The Botanist's Companion, Volume II eBook

This eBook from the Gutenberg Project consists of approximately 295 pages of information about The Botanist's Companion, Volume II.

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The substances that deaden the effects of the poisons of this class are vegetable acids, which should be thrown into the stomach in large quantities.  After the operation of emetics, cream of tartar is also considered of great use, as also oxymuriatic acid, infusions of nut-gall, oak bark; warm spices are considered also of use, for they may separate some part of the deleterious matter, as is shown by their effect when mixed with decoction of these plants; acerb and astringent wines are also of great use.

632.  Aethusa Cynapium.  Fool’s parsley.—­Fool’s Parsley seems generally allowed to be a plant which possesses poisonous qualities.  Baron Haller has taken a great deal of pains to collect what has been said concerning it, and quotes many authorities to show that this plant has been productive of the most violent symptoms; such as anxiety, hiccough, and a delirium even for the space of three months, stupor, vomiting, convulsions, and death.

Where much parsley is used, the mistress of the house therefore would do well to examine the herbs previous to their being made use of; but the best precaution will be, always to sow that variety called Curled parsley, which cannot be mistaken for this or any other plant.  We might also observe, that the scent is strong and disagreeable in the aethusa:  but this property, either in the plant or the poison, is not at all times to be trusted in cases of this nature.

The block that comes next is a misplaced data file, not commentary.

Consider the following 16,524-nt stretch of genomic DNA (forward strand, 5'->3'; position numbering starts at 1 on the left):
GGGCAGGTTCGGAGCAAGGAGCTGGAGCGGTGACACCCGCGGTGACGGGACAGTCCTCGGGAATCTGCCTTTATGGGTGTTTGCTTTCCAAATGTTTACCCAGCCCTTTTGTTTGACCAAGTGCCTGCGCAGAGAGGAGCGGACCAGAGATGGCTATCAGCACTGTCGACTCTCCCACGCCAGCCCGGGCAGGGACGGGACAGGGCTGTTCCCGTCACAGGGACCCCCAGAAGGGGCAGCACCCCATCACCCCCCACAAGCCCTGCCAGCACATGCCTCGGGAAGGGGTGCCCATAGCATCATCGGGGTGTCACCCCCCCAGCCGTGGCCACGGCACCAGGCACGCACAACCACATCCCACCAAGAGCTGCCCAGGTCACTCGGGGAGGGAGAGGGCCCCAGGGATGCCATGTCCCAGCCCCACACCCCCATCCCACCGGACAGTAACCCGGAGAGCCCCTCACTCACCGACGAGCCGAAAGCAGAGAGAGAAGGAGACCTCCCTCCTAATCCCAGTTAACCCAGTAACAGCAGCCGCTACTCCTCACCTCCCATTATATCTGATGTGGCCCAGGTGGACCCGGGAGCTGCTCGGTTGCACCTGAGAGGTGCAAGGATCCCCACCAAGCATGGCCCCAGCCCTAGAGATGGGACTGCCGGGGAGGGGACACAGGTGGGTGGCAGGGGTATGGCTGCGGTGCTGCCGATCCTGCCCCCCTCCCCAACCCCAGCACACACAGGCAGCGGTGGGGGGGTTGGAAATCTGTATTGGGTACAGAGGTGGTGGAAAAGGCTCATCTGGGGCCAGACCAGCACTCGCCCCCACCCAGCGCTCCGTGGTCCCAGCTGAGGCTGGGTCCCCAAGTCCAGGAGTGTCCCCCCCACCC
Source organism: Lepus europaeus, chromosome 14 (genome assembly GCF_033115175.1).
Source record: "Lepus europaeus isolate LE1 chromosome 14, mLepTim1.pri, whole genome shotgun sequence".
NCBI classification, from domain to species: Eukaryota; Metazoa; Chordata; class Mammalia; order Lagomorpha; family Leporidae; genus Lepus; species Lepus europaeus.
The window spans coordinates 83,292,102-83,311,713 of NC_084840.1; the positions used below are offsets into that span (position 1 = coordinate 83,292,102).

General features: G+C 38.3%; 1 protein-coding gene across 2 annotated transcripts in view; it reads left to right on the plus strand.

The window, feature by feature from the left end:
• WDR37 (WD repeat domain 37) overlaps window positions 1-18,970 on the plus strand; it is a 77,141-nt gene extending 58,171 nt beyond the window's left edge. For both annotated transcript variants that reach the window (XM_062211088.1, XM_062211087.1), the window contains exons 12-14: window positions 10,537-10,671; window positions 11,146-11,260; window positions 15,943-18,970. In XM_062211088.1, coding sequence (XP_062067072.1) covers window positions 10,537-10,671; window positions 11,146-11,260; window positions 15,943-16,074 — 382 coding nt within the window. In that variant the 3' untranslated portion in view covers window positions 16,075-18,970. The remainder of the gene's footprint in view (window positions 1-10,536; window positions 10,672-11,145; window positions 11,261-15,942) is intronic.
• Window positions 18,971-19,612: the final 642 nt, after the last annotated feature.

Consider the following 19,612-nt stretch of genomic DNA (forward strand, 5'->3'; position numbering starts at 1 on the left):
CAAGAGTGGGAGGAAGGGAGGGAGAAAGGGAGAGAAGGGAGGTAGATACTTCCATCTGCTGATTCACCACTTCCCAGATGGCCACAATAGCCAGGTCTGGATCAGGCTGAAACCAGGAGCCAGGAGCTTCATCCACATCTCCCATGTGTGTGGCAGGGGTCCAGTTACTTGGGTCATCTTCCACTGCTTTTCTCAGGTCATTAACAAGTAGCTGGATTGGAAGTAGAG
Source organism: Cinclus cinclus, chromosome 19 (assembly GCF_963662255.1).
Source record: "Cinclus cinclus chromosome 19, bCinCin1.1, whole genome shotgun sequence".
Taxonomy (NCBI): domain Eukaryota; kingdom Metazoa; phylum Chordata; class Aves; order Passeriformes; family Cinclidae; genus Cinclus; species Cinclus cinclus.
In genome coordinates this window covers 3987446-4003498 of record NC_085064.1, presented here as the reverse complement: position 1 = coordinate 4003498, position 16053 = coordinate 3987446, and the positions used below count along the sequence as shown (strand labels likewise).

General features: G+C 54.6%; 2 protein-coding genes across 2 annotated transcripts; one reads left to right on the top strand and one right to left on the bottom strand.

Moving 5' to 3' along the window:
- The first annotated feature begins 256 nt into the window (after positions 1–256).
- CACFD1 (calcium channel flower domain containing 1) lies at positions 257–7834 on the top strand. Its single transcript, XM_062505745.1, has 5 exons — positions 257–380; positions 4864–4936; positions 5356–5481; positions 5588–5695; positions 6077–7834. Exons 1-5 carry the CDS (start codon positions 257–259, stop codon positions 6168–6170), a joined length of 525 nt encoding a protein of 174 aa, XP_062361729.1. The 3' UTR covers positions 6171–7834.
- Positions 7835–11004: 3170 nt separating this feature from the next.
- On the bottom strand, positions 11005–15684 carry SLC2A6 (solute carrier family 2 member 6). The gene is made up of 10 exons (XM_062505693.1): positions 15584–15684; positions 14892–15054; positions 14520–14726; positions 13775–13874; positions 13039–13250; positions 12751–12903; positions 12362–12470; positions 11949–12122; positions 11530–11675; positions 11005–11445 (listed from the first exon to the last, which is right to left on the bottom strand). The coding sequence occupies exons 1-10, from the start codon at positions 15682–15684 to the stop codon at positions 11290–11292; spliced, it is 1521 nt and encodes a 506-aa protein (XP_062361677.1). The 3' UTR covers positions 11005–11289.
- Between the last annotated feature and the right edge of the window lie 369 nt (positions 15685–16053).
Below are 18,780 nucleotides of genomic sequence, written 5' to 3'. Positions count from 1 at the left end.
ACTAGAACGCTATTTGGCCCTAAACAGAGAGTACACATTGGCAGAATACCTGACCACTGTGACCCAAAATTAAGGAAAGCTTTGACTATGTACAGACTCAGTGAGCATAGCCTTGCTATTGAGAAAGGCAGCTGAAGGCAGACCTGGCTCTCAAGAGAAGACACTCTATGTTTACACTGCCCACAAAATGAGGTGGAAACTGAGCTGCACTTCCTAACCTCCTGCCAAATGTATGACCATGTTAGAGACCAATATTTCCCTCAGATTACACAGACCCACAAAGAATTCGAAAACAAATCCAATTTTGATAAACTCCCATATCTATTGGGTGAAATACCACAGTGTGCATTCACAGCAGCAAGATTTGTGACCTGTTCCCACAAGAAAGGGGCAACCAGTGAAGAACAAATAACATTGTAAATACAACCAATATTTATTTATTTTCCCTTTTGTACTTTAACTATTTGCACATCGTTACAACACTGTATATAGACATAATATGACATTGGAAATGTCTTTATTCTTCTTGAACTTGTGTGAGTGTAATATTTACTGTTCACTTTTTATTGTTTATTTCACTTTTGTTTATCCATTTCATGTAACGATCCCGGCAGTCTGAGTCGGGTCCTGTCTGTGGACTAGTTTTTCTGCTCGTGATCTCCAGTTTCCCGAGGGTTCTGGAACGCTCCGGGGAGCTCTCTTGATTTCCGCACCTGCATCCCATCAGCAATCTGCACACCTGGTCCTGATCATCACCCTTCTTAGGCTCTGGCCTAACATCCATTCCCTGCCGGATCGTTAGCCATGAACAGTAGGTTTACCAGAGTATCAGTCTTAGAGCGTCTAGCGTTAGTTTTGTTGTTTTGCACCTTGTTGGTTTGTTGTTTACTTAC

Plantae affines.

Parsley.  The lobes of the leaves are larger in this plant, and are not quite so deep a green.  The leaves of fool’s parsley are also finer cleft, and appear to end more in a short point.

Celery, being much larger, cannot easily be confounded with it.

Chervil.  Fool’s parsley, when young, differs from this plant but very little, being much the same in size, and the laciniae of the leaves of a similar form.  Chervil, however, is much lighter in colour, and the flavour more pleasant, both to the taste and smell.

Hemlock is commonly a larger plant; and, exclusive of the generic distinctions, may be generally known by its spotted stalk.

When fool’s parsley is in bloom, it is readily known by the length of the involucrum.

633.  Atropa Belladonna.  Deadly nightshade.—­Some boys and girls perceiving in a garden at Edinburgh the beautiful berries of the deadly nightshade, and unacquainted with their poisonous quality, ate several.  In a short time dangerous symptoms appeared; a swelling of the abdomen took place; they became convulsed.  The next morning one of them died, and another in the evening of the same day, although all possible care was taken of them.

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The Botanist's Companion, Volume II from Project Gutenberg. Public domain.
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